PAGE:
Monday, August 5, 2019

Adler on Racial Dispartities in Criminal Punishment in New Orleans, 1920-1945

Just out online from the American Journal of Legal History: “‘To Stay the Murderer's Hand and the Rapist's Passions, and for the Safety and Security of Civil Society’: The Emergence of Racial Disparities in Capital Punishment in Jim Crow New Orleans,” by Jeffrey S Adler, University of Florida:
This essay examines capital punishment in New Orleans between 1920 and 1945. Building on a quantitative analysis of case-level data culled from police, court, and prison records, it explores the emergence of racial disparities in death-penalty sentencing and charts the increasing use of capital punishment as a mechanism of racial control. The paper focuses on four surprising and counter-intuitive patterns in the application of the death penalty. First, shifts in the use of capital punishment during this era bore no connection to patterns of violent crime. Second, changes in death-penalty sentencing were only loosely related to overall trends in homicide conviction. Third, and most surprising, Orleans Parish jurors, particularly during the 1920s, sent white killers to the gallows at a higher rate than African American killers. And fourth, the analysis of case-level records reveals dramatic shifts in death-penalty sentencing during the 1930s, particularly the development of a pronounced racial disparity in the application of capital punishment. Prosecutors also exploited the threat of capital charges to secure guilty pleas from African American suspects, and thus changes in death-penalty sentencing contributed to racial disparities in incarceration. In short, this micro-analysis helps to explain when and why the death penalty became a core component of Jim Crow criminal justice.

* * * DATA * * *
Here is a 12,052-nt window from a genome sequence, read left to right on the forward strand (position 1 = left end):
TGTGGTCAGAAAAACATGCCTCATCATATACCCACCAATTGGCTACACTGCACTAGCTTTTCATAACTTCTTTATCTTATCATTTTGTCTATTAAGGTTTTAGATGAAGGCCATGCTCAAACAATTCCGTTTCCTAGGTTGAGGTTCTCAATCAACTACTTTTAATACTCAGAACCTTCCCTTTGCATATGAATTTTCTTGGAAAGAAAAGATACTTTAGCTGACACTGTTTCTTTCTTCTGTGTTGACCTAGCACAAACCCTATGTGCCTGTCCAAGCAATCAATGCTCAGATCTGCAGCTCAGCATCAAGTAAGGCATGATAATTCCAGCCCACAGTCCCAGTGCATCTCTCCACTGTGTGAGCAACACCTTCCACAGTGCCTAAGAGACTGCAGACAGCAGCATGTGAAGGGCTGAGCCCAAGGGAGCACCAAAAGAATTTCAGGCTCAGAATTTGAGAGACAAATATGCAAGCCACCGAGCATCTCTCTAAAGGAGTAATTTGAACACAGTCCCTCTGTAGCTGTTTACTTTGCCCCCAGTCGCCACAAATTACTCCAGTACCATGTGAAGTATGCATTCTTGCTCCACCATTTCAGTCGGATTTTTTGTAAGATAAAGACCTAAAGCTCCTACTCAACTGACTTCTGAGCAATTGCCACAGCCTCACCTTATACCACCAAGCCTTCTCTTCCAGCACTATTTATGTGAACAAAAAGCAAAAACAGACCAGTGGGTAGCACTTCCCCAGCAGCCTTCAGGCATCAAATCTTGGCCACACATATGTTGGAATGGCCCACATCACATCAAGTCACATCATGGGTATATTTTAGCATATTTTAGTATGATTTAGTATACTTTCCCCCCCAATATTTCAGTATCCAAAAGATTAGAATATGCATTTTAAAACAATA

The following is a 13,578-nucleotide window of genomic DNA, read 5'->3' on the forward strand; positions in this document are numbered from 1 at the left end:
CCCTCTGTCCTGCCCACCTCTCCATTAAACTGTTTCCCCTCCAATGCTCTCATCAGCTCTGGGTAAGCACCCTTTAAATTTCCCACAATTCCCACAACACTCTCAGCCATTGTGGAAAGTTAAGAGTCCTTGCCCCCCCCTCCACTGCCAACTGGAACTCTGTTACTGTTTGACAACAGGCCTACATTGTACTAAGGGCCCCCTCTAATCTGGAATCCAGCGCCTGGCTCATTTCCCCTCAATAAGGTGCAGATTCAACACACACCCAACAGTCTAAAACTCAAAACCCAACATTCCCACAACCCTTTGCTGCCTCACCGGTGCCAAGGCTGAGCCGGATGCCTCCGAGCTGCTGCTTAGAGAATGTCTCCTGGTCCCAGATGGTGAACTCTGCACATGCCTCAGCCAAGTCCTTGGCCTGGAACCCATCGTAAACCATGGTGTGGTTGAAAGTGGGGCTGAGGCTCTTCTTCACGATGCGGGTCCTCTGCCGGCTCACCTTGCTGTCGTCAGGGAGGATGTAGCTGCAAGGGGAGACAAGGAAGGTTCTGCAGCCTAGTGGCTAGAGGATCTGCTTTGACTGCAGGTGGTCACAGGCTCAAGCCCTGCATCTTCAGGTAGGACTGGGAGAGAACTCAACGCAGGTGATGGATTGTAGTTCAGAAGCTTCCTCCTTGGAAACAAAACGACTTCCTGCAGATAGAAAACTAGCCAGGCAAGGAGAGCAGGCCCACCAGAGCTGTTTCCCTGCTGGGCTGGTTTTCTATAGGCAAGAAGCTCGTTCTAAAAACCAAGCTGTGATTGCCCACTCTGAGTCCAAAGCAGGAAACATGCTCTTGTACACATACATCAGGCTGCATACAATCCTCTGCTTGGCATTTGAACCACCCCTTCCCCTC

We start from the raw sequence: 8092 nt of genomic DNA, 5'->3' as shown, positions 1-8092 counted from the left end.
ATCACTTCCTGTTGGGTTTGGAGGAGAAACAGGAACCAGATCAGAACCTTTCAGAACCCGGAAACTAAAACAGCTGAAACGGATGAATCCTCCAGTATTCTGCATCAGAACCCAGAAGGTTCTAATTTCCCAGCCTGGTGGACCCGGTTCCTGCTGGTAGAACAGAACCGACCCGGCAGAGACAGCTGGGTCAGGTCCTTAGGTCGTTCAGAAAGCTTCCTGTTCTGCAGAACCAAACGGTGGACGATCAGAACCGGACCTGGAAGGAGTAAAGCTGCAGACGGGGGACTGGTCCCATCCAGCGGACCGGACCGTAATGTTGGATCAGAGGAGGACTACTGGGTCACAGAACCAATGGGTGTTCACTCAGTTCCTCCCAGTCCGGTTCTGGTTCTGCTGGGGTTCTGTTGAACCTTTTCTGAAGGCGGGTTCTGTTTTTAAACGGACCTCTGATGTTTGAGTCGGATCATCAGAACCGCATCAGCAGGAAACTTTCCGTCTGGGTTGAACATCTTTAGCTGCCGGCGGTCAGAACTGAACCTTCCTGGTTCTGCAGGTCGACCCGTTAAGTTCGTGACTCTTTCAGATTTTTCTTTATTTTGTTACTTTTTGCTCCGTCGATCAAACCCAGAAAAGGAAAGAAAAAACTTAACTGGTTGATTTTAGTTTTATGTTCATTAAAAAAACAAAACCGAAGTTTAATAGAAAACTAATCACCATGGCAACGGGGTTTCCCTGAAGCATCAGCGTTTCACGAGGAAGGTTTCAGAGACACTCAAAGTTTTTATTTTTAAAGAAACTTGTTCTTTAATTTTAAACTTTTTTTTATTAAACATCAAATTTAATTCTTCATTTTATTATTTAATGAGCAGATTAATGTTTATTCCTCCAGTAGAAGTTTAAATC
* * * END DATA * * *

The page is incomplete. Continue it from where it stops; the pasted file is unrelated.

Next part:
--Dan Ernst

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